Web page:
(You’ve really got to be feeling sorry for Max at this point.)

The Grinch gloats. He’s won! Christmas can’t come, now. Everything is gone and the Whos will all be crying. He pauses to savor his victory and puts his hand to his ear to listen.

And he did hear a sound rising over the snow.

It started in low. Then it started to grow…

But the sound wasn’t sad!

Why, this sound sounded merry!

It couldn’t be so!

But it WAS merry! VERY!

In the hero’s journey, there comes a point where he or she must “enter the cave.” This is the ultimate low point in the story. The hero is alone, either physically or emotionally. Everything he or she has been working for is crumbling and the antagonist has triumphed; the hero is, actually or metaphorically, dead.

This is the Grinch’s cave. This is where he realizes he’s failed.

 He HADN’T stopped Christmas from coming.

IT CAME!

Somehow or other, it came just the same.

But How the Grinch Stole Christmas is a hero’s journey, not a morality tale. For all villains, unless they are true psychopaths (which is a medical condition), the cave offers a final chance to redeem themselves. When their defenses have been beaten and they are no longer fighting but only trying to understand why they failed, their hearts can be touched with a little thing called grace.

Then the Grinch though of something he hadn’t before!

“Maybe Christmas,” he thought, “doesn’t come from a store.

“Maybe Christmas … perhaps … means a little bit more!”

That was the elixir the Grinch found in his cave, the piece of him that was missing. He realized that material things don’t bring happiness. Simply being together with those we love is reason enough to sing.

the_grinch_cut_the_first_roast_beast_by_rhetoric_of_sushi-d4jyzdfAnd what happened then …?

Well … in Who-ville they say

That the Grinch’s small heart

Grew three sizes that day.

With this new understanding and (we hope) love in his heart, the Grinch completes his hero’s journey by returning everything he has taken from the Whos and sharing in their celebratory feast.

Merry Christmas everyone.

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Suzanne Lucero is a wife, mother, and pre-published author who knows a little about a lot of things and is constantly learning more. She is passionate about writing and is determined to publish her novel-in-progress within 5 years.

 

 

Heroic Transformation: How Heroes Change Themselves and The World

The human journey is brimming with opportunities for growth and development. This volume, crafted superbly by a talented group of young student-scholars at the University of Richmond, explores the myriad ways that human beings have evolved to become extraordinary heroes.

There are two types of heroic transformation. The first type refers to the process by which people undergo the significant change and growth necessary to become heroes. This transformation is a personal metamorphosis that often results from setback, transgression, and suffering.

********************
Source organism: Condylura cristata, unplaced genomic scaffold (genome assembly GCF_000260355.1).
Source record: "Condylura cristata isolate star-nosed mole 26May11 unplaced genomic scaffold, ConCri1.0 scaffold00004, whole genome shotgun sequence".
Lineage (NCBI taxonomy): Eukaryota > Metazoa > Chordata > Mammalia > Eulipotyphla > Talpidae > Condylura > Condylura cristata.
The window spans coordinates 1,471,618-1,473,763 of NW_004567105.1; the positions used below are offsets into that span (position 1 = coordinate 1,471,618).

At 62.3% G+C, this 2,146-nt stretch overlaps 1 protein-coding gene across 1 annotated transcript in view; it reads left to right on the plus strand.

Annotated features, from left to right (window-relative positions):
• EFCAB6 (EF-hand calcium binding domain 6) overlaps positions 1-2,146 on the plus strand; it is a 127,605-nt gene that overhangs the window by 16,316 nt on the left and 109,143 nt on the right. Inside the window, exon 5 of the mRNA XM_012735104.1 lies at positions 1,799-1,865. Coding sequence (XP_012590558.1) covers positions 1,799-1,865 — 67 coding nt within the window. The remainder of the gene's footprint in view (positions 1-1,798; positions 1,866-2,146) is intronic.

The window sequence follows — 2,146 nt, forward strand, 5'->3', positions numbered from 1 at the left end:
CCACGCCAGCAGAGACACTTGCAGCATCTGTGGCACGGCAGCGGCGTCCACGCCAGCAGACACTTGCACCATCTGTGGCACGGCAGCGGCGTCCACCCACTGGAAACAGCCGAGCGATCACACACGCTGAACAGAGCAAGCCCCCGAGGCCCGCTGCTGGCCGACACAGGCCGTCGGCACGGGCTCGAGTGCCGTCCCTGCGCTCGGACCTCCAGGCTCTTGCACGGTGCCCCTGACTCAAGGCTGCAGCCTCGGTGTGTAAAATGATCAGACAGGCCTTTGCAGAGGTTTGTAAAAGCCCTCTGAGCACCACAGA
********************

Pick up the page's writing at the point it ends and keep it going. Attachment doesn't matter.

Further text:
The second type of heroic transformation refers to the hero’s ability to transform society. Once personally transformed, the hero is in a position to make her mark on society. “Transformed people transform people,” as Richard Rohr has said.

Most hero journeys feature both of these types of transformations. The heroes profiled in this book who have undergone heroic transformations include Audrey Hepburn, Susan B. Anthony, Thurgood Marshall, Muhammad Ali, Eleanor Roosevelt, Daenerys Targaryen, Dexter Morgan, Frodo Baggins, Bruce Wayne, and many more.

This book will be available in January of 2019.

“YOU’LL BE TRANSFORMED AFTER ABSORBING HOW THESE HEROES TRANSFORMED HUMANITY.” – Professor Robert A. Giacalone, John Carroll University

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Heroic Transformation: How Heroes Change Themselves and The World
Edited by Scott T. Allison

Foreword

Olivia Efthimiou

Introduction

The Metamorphosis of the Hero: What it is, How it Happens, Why it’s Important

Scott T. Allison

FICTIONAL HEROES

Film and Television Heroes

Chapter 1. From Little Princess to Mother of Dragons: Daenerys Targaryen’s Heroine’s Journey

Hallie M. Whiting

Chapter 2. Elle Woods and the Hero’s Journey: What, Like, It’s Hard?

Reghan J. Ruf

Chapter 3. James “Sawyer” Ford: The Man Who Had to Become Lost to Find the Hero Within

Leo S. Troik

Chapter 4. “Let’s Get Down to Business”: A Handbook of Heroic Transformation in Mulan

Yun-Oh Park

 Chapter 5. Jack Bauer: The Heroic Transformation of the Ultimate Moral Rebel

Ethan Libo

Chapter 6. The Heroic Transformation of Dexter Morgan, Killer of Killers

S. S. Diaz

Heroes in Epic Novels and Stories

Chapter 7. How Frodo Baggins Became a Hero: An Analysis of a Hobbit’s Heroic Transformation

Lee M. Tyler

Chapter 8. Bruce Wayne’s Heroic Journey: The Everlasting Quest for Justice

Michael D. Loughran

Chapter 9. Batman’s Remarkable Hero’s Journey: The Dark Knight Trilogy